Made on so frayed a shoestring that it looks like a Dogma project minus the glitz, Andrew Bujalski’s meandering tale of a wayward twenty-something woman searching for some meaning in her life–particularly of the romantic variety–comes across about as vacuous as its array of clueless twenty-something characters. “Funny Ha Ha” has been praised in some quarters for being an accurate portrayal of the empty, uncertain lifestyle of a semi-lost generation. But even if that view is correct, it begs the question of why one should be at all interested in spending eighty minutes with the representatives of it on display here.
The central character is Marnie (Kate Dollenmayer), a blank, lethargic type we first meet when she comes drunk to a tattoo parlor and is refused service by the bemused artist-in-residence. Marnie, who’s just lost her job, feels out her old school friend Alex (Christian Rudder), a nerdy but likable computer type, about taking her on in his scruffy-looking business, but he demurs, instead fixing her up with a research gig for his uncle, a university professor (his position confirmed by the fact that he lets his doctoral robe hang on the inside of his office door). Marnie’s also interested in Alex romantically, as she unwisely confides to her friend Rachel (Jennifer L. Schaper), who then tries to play matchmaker between them–with unhappy results. Rachel’s live-in boyfriend–or maybe husband–Dave (Myles Page), on the other hand, seems a mite over-friendly toward Marnie. Thus far our heroine is restricted, it appears, to the rather cloistered community of her old college crowd, but that changes when she gets a temp position that brings her into touch with Mitchell (Bujalski), a nebbishy guy who takes an immediate shine to her but is too shy to let her know it until her last day on the job. They nevertheless eventually get together in an uncomfortable semi-romance that he takes far more seriously than she does, especially since she’s still clearly smitten with Alex even though he’s gone and gotten suddenly married.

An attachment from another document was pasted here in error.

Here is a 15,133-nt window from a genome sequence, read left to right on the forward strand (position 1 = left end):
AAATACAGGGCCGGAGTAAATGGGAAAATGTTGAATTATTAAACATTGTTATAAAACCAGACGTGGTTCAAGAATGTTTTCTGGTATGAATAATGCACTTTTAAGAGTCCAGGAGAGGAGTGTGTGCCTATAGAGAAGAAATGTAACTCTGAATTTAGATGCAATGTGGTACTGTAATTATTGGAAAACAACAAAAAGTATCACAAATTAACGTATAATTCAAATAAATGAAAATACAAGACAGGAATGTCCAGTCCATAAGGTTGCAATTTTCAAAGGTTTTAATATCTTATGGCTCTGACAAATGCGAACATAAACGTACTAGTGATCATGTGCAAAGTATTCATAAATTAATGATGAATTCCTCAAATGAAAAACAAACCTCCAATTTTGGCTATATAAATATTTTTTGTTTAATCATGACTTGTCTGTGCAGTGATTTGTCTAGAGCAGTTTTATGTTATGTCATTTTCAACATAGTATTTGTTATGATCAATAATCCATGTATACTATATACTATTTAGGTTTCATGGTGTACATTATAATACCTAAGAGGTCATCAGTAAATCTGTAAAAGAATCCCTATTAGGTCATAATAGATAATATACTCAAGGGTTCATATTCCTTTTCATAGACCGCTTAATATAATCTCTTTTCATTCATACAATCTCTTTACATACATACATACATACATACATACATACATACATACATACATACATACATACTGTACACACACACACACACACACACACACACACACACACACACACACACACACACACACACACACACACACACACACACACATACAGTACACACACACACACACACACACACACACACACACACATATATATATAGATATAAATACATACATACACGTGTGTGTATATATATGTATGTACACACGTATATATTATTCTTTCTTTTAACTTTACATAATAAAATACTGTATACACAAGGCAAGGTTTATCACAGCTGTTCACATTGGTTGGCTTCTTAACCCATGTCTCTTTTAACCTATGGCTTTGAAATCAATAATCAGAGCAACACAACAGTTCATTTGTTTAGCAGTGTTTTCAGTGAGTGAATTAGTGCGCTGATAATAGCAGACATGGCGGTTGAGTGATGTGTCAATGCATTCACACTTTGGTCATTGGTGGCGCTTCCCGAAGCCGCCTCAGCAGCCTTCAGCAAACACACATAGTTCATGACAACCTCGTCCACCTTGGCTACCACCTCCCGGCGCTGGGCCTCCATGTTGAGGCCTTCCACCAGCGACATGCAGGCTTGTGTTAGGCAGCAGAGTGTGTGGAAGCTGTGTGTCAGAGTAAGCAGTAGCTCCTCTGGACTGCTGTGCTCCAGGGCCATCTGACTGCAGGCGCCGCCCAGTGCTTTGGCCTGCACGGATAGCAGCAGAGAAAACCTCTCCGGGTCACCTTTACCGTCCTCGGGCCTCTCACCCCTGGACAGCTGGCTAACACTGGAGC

This precis actually makes the script sound more organized than it actually is, however, because everything in the film has a random air, with the episodes presented in a deliberately lax, lackadaisical way marked by dialogue that has a distinctly improvisational feel. Almost nothing is said straightforwardly; it’s all parceled out haltingly and hedged in by constant pauses, circumlocutions and–in particular–stammered apologies. That certainly gives what’s said the feeling of overheard conversation, but from a dramatic perspective it’s also rather flat and dilatory. (The ending, moreover, is both abrupt and inconclusive.) The performances seem similarly improvised, with Rudder and Paige more animated than Dollenmayer and Schaper but perhaps more grating for that. With his hesitations and pauses Bujaski seems to be aiming for a watered-down Woody Allen effect, but he doesn’t provide himself with the witticisms such a characterization would require. It would be a kindness to call this a bare-bones effort from the technical perspective; the sound is terrible, the camerawork jerky, the framing slapdash and the editing pretty much a mess. (Bujaski also served as editor.) But of course a movie of this sort wears its scrawniness as a badge of honor.
There’s a place for films like “Funny Ha Ha,” but it’s really on the festival circuit, where perceived promise often trumps actual accomplishment. Perhaps, as some of its admirers claim, it’s truly realistic. But if so, it makes one wonder whether realism is all it’s cracked up to be.